A very different looking GFS output for the start of next week compared to this one with that southerly-orientated low pressure system set to bring a cooler start to next week than this. That said I don’t think high pressure is quite finished with us just yet. In fact as it looks now, September 2020 may indeed turn out to be one of the driest on record for England anyway dependent on who wins next week’s battle between low and high pressure. As it stands now, next week looks to start off dry and settled with pleasant rather than warm temperatures, I’d say high teens to low twenties would be about right. That low pressure system and the prevailing easterly wind direction may create and drag some showers in off The North Sea through Monday and Tuesday but on the whole these look to be few and far between.
As we approach Wednesday, an Atlantic low pressure system pushes rain into the west of Ireland and north west of Scotland. Some of this rain will push inland but at this stage it looks more north and westerly-orientated. A more consolidated weather front is projected for next Thursday with heavier rain for Ireland and the north west of Scotland. This rain will move into Wales and northern England overnight into Friday crossing the U.K, again tricky to say who will get how much when but I don’t think we will see that much for central and southern England. As we approach the end of next week / weekend we see high pressure build and that will push any rain more west and north and set us into a fair end to September.
So at this stage I can’t see a repeat of late September 2019 when the weather changed on the 23rd September, the jet stream dropped and the rest is history. Looking at the GFS projections from both ECMWF and GFS, the jet stream looks to be sitting in a northerly position which means continental high pressure will fill below it and push the majority of the rain north and west. Maybe a late raid to North Wales for Bass could still be on the cards…
A bit of a catch up…..August and September have been a bit of a rodeo ride from a temperature, rainfall and growth perspective and this has had some quite clear consequences in terms of turf management.
Looking back at August we see the effect the heat had on growth between the 6th and 13th of the month with a pronounced dip in Growth Potential (G.P). This dip was once of the strongest that I have recorded at this location since I started using Growth Potential.
As we have discussed before one of the strong points of using G.P as a predictor of growth vs. GDD is the ability for the Growth Potential formulae to take account of a potential reduction in growth due to plant stress with a standard optimum temperature of 20°C for cool-season grasses. I use 18°C in my model because I think this more accurately reflects the effect of high temperature growth reduction on Poa annua-dominated swards. Once we reached the middle of August, we got a double whammy, a swift reduction in temperature and the arrival of rainfall.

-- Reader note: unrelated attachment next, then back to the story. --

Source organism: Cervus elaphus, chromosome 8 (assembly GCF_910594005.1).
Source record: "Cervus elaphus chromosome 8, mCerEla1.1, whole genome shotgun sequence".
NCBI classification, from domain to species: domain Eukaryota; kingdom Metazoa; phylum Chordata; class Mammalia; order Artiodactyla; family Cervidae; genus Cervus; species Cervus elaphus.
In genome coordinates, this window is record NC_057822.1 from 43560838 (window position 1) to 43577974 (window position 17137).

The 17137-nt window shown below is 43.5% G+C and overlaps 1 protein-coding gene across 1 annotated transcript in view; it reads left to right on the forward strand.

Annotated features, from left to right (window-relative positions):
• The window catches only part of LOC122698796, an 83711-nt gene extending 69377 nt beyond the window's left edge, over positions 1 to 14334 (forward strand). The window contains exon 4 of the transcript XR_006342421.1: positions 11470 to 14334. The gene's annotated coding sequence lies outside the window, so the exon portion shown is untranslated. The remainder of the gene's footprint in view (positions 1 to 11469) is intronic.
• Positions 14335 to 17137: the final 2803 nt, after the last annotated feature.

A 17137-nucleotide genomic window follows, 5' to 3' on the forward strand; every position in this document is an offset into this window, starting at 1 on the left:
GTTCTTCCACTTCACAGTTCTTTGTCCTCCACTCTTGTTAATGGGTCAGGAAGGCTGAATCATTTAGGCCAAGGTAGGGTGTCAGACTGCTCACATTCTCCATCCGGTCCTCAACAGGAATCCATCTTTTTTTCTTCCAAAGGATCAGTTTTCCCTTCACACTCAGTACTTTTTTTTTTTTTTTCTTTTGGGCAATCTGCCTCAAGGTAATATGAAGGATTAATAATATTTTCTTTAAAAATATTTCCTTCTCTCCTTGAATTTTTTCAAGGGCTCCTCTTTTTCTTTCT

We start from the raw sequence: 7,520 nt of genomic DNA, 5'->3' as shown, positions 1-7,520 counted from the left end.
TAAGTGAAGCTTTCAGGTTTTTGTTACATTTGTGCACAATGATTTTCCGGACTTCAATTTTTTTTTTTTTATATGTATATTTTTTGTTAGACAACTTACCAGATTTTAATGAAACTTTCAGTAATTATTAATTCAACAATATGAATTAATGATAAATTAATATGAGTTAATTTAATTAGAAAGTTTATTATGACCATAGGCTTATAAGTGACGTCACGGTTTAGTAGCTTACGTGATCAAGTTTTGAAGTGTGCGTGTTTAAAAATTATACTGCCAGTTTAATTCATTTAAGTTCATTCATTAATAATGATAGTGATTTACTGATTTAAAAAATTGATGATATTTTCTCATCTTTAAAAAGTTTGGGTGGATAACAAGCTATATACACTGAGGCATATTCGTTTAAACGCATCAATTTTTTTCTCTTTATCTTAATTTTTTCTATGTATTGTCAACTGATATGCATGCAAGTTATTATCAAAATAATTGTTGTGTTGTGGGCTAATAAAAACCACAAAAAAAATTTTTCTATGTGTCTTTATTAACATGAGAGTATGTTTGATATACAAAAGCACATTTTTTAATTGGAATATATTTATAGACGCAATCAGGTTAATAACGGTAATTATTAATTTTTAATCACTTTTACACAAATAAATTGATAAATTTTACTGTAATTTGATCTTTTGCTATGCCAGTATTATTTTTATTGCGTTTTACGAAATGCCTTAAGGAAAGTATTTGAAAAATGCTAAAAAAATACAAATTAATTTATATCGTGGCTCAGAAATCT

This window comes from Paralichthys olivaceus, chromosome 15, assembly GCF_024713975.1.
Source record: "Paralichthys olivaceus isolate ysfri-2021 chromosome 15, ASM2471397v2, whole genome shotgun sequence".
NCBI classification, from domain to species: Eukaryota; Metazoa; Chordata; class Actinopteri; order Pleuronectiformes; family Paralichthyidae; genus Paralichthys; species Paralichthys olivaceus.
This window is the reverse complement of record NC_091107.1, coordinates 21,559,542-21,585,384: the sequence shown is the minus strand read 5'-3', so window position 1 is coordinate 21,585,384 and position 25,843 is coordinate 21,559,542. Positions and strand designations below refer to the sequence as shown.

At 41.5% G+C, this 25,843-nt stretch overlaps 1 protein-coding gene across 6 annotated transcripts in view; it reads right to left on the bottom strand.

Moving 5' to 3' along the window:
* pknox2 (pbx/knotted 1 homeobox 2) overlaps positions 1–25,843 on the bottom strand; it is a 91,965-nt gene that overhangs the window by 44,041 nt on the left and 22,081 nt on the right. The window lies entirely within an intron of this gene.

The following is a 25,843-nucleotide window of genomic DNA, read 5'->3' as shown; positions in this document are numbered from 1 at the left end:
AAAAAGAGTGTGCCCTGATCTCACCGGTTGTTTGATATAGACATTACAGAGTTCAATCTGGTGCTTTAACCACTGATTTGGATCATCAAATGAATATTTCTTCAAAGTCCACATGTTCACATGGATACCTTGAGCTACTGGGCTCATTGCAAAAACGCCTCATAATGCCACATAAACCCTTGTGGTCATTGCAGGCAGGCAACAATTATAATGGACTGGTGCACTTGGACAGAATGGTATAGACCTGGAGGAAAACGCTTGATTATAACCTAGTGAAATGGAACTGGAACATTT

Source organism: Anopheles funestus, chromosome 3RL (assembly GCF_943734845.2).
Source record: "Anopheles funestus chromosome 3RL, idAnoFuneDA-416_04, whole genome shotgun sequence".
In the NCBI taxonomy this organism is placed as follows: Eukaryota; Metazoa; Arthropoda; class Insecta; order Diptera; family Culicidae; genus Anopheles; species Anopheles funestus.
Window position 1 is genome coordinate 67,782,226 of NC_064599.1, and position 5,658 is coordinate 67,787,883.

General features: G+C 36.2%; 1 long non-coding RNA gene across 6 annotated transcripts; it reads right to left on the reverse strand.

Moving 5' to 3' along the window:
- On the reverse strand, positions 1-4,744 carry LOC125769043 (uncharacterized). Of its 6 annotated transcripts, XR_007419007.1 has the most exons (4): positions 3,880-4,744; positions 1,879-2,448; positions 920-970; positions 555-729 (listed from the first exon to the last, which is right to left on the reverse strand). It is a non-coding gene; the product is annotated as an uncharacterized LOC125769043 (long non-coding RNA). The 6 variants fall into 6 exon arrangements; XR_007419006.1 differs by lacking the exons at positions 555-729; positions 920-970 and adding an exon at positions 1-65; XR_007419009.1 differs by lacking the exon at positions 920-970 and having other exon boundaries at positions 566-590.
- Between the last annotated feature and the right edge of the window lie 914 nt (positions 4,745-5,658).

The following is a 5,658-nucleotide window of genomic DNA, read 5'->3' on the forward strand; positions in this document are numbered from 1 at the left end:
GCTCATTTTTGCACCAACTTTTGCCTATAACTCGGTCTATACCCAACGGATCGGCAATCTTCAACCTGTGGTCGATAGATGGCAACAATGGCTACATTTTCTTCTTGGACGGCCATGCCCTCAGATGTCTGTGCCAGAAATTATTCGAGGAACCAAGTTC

This resulted in a massive growth flush and I remember it being the week when I forecast “The greens are slow, the fairways haven’t been cut and the bunkers are washed out” feedback potential from hermetically-sealed golfers. What was interesting was what happened in the last week of August. Some superintendents reported that the growth flush continued unabated, others that the greens dropped off completely with little or no growth despite reasonably good growth conditions. Some of this drop-off in growth was due to some pretty cool nights with ground frost reported by some but some of it I think was down to the grass plant and a potential exhausting of carbohydrate reserves.
During the heat we know that the grass plant shut down and photosynthetically was way below optimum, so it is likely in my mind that the plant was at a low level from a carbohydrate reserves perspective. Come the arrival of rain and cooler temperatures, the speed and magnitude of the growth flush in some cases I think exhausted the carbohydrate reserves of the grass plant before it had a chance to produce more. Dove-tailed in with that potential drop in reserves was a drop off in Solar Radiation towards the end of August (cloudy and dull weather) so the grass plant wasn’t able to photosynthesise at optimum levels.
Below is a graph of the Solar Radiation for the same time period, you can clearly see the drop off at the end of August.
So we experienced a bit of a rodeo ride in terms of growth, not everyone mind, some reported high levels of clippings continuing unabated through this period, but others said the greens dropped off markedly.
To summarise, I think the reason was a lack of carbohydrate reserves due to the hot spell, depletion during the following growth flush and then sub-optimal temperature and light levels at the end of the month. You can see things in September have settled down somewhat with some consistently high G.P figures. In my mind though just chucking fertiliser on to try and re-stimulate growth was not the right call. Apart from trying to push a grass plant that was operating at a below-optimum carbohydrate reserves perspective, the lack of light would probably have just caused more upright, etiolated growth with thinner cells walls (easier to invade from a disease perspective) and a less tillering / thickening growth habit.